Water sector plans could be greener
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- Stakeholder engagement ,
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- Natural resources
Just one-third of water companies in England and Wales have good strategies to minimise abstraction from environmentally sensitive sources, say conservation groups
A coalition of environmental charities, including WWF-UK, RSPB and Waterwise, have published an analysis of water companies’ proposed business plans for 2015–20 and the approaches to dealing with environment issues adopted by the firms.
The group found just three of the 21 firms have clear plans which would see “good progress” across a range of 10 environment issues, including reducing abstraction from sensitive areas, considering demand reduction measures, installing water meters and implementing catchment management.
The Blueprint for Water coalition, praised Affinity Water, United Utilities and Wessex Water for their efforts, but warned of a “yawning gap” between their plans and those of their peers.
According to the report, while 76% of firms have set out plans that will result in good progress in preventing increases in the amount of water they remove overall, just 57% have similarly ambitious plans to cut the number of damaging abstraction licences they hold. And only one-third of companies have plans to manage their operations in a way that ensures less water is taken from vulnerable environments.
The report states that the sector’s approach in this area was “extremely disappointing”, but “inevitable” given Ofwat’s decision not to incorporate financial rewards into its abstraction incentive mechanism, as had been originally proposed.
The analysis also looked at water firms’ plans for installing smart meters and for putting in place tariffs to encourage customers to consume less water. The coalition found that just 20% had plans that will ensure good progress on these issues, and that only Wessex Water and Thames Water planned to pilot tariffs to incentivise water efficiency.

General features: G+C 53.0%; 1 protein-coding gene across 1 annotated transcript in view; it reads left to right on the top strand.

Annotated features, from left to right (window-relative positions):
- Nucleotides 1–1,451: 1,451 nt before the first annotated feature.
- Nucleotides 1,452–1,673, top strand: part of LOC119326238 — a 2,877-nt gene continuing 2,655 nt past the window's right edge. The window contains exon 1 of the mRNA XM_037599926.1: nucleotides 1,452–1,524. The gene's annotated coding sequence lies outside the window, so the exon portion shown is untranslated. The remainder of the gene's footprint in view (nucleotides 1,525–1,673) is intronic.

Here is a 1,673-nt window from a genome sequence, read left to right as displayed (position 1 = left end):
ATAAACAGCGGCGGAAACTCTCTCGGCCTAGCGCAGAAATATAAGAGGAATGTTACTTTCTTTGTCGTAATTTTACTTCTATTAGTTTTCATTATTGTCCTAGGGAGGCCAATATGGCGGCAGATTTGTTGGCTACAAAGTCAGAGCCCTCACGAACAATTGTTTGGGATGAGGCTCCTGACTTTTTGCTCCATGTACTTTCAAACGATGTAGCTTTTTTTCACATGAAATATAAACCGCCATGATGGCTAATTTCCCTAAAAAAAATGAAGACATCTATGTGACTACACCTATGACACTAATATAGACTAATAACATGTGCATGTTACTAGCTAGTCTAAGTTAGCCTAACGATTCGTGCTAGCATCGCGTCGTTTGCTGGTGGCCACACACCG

While expressing disappointment at the lack of progress made by water companies on establishing a fair price for water, the report acknowledges that recent decisions by regulators are hampering their efforts.
“An independent government review recommended that 80% of England and Wales should be metered by 2020. It is therefore incredibly frustrating that the Environment Agency’s and Natural Resources Wales’ latest, inexplicable revision of the serious water stress designations has made this target unachievable,” it states.
Janina Gray, chair of Blueprint for Water, said: “Our report shows that there is real innovation and ambition for the environment from parts of the water industry. We hope that this report shines a light on this so others will follow.”
Rose O’Neill, freshwater programme manager at WWF-UK, said the report highlighted that water companies need to be more transparent with their business plans.
“While many water companies have some really laudable environmental plans, there is very little evidence in the public domain to show whether or not they are achieving their goals. Anyone trying to get a clear view of how well they are performing will be looking into muddy waters at best,” she commented.
“There were cases with seven companies where we could not quite tell what was going on. We need full transparency and proper public scrutiny so that everyone knows what their water bills are paying for and so water companies can be held to account.”
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